UZH-Logo

Prenatal and family risks of children born to mothers with epilepsy: effects on cognitive development


Titze, K; Koch, S; Helge, H; Lehmkuhl, U; Rauh, H; Steinhausen, H C (2008). Prenatal and family risks of children born to mothers with epilepsy: effects on cognitive development. Developmental Medicine and Child Neurology, 50(2):117-122.

Abstract

The offspring of mothers with epilepsy are considered to be at developmental risk during pregnancy from: (1) generalized maternal seizures (hypoxia); (2) teratogenicity of antiepileptic drugs (AEDs); and (3) adverse socio-familial conditions associated with having a chronically sick mother. Sixty-seven children of mothers with epilepsy and 49 children from non-affected mothers, matched for control variables, were followed from birth to adolescence (53 males, 63 females; mean age 14y 2mo, range 10-20y). Prediction of intellectual performance of these children during adolescence was calculated from the following variables: maternal generalized seizures, prenatal exposure to AEDs, and quality of family stimulation (HOME Inventory) assessed in children at 2 years of age. Children who were prenatally exposed to AEDs achieved lower IQs than control children at adolescence. This effect was moderately significant for children who had been exposed to monotherapy (6 IQ points lower), but was considerable in those exposed to polytherapy (12 IQ points lower). Generalized seizures during pregnancy, observed in half the mothers, did not exacerbate this effect. Relative to prenatal risk status, the quality of the family environment had varied effects on intellectual development. Children with prenatal risks appeared to be more vulnerable to environmental disadvantage than control children, but they also showed longer-lasting effects of environmental support.

The offspring of mothers with epilepsy are considered to be at developmental risk during pregnancy from: (1) generalized maternal seizures (hypoxia); (2) teratogenicity of antiepileptic drugs (AEDs); and (3) adverse socio-familial conditions associated with having a chronically sick mother. Sixty-seven children of mothers with epilepsy and 49 children from non-affected mothers, matched for control variables, were followed from birth to adolescence (53 males, 63 females; mean age 14y 2mo, range 10-20y). Prediction of intellectual performance of these children during adolescence was calculated from the following variables: maternal generalized seizures, prenatal exposure to AEDs, and quality of family stimulation (HOME Inventory) assessed in children at 2 years of age. Children who were prenatally exposed to AEDs achieved lower IQs than control children at adolescence. This effect was moderately significant for children who had been exposed to monotherapy (6 IQ points lower), but was considerable in those exposed to polytherapy (12 IQ points lower). Generalized seizures during pregnancy, observed in half the mothers, did not exacerbate this effect. Relative to prenatal risk status, the quality of the family environment had varied effects on intellectual development. Children with prenatal risks appeared to be more vulnerable to environmental disadvantage than control children, but they also showed longer-lasting effects of environmental support.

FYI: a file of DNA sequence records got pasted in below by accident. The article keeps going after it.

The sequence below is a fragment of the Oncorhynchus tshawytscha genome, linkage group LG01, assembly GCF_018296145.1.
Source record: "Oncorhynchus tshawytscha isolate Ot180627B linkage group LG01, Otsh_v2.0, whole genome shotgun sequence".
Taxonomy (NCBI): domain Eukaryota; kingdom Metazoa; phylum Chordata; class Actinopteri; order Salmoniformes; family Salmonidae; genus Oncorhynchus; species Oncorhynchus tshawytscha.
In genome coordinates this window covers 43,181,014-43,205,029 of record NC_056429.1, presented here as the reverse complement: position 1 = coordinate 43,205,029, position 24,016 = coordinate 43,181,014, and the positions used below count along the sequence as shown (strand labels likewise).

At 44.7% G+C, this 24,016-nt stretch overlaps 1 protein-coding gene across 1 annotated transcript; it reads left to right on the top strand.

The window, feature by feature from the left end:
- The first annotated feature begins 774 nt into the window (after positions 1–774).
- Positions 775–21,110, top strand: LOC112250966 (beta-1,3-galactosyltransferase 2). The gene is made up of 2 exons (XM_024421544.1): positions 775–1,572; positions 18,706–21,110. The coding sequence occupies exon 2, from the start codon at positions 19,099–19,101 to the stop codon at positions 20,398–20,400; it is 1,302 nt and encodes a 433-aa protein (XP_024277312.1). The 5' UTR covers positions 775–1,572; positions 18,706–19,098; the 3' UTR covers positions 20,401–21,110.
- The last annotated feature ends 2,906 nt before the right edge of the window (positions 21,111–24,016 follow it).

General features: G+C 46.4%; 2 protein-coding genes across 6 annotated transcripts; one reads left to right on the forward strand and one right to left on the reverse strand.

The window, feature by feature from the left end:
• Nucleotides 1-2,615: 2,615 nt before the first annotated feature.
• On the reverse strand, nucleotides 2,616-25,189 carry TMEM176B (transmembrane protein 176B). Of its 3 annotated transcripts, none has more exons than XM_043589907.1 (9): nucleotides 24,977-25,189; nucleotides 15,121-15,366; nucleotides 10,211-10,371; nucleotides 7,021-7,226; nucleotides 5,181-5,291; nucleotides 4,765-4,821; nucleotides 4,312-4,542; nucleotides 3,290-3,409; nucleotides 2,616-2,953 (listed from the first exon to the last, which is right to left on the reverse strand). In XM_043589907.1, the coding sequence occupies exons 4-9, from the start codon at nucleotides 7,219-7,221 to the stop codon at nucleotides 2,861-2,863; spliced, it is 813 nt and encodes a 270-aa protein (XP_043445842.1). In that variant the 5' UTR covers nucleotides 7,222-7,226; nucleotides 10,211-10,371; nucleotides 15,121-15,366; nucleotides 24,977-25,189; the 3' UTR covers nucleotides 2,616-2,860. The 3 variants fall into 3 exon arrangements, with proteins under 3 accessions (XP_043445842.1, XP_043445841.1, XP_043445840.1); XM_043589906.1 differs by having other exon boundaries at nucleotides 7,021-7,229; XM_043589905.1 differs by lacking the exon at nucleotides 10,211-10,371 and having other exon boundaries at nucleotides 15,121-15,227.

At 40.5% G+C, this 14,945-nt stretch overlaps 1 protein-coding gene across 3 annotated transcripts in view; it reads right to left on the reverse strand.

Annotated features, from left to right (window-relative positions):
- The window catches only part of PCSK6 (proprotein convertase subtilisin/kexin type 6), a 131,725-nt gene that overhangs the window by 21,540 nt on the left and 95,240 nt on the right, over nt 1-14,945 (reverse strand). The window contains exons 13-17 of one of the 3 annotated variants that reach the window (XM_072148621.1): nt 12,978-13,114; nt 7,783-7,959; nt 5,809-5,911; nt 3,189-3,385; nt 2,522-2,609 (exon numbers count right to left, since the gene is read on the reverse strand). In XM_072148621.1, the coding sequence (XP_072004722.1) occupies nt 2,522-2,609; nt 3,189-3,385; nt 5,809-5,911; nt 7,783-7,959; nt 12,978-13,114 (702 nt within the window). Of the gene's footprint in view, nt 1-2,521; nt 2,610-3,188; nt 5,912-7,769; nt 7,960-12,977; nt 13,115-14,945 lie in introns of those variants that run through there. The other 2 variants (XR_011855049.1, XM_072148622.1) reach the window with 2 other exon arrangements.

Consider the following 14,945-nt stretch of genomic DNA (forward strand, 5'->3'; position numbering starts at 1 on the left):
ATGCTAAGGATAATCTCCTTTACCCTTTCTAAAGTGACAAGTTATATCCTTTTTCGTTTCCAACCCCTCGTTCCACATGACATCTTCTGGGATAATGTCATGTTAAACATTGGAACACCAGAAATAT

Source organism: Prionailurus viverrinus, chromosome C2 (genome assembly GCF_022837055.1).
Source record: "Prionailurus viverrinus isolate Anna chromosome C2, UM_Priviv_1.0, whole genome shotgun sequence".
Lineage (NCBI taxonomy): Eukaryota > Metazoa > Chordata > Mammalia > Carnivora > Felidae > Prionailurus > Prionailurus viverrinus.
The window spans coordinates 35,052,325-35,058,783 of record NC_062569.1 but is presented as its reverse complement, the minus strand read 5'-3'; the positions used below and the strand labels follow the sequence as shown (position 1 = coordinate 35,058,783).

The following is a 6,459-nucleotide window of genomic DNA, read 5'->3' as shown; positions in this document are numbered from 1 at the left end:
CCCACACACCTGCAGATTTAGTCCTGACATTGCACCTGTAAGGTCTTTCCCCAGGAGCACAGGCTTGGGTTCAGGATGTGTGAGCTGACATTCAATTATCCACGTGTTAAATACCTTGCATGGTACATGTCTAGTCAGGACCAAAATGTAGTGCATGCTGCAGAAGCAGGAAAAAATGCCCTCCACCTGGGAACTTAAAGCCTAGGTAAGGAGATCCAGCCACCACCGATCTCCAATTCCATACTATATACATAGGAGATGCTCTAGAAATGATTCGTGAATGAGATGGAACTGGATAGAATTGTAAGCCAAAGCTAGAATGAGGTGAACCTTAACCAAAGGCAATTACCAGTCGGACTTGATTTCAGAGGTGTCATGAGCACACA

Citations

33 citations in Web of Science®
37 citations in Scopus®
Google Scholar™

Altmetrics

Downloads

2 downloads since deposited on 30 Dec 2008
0 downloads since 12 months
Detailed statistics

Additional indexing

Item Type:Journal Article, refereed, original work
Communities & Collections:04 Faculty of Medicine > Center for Child and Adolescent Psychiatry
Dewey Decimal Classification:610 Medicine & health
Language:English
Date:February 2008
Deposited On:30 Dec 2008 13:04
Last Modified:05 Apr 2016 12:37
Publisher:Wiley-Blackwell
ISSN:0012-1622
Publisher DOI:10.1111/j.1469-8749.2007.02020.x
PubMed ID:18177411
Permanent URL: http://doi.org/10.5167/uzh-6530

Download

[img]
Filetype: PDF - Registered users only
Size: 1MB
View at publisher

TrendTerms

TrendTerms displays relevant terms of the abstract of this publication and related documents on a map. The terms and their relations were extracted from ZORA using word statistics. Their timelines are taken from ZORA as well. The bubble size of a term is proportional to the number of documents where the term occurs. Red, orange, yellow and green colors are used for terms that occur in the current document; red indicates high interlinkedness of a term with other terms, orange, yellow and green decreasing interlinkedness. Blue is used for terms that have a relation with the terms in this document, but occur in other documents.
You can navigate and zoom the map. Mouse-hovering a term displays its timeline, clicking it yields the associated documents.

Author Collaborations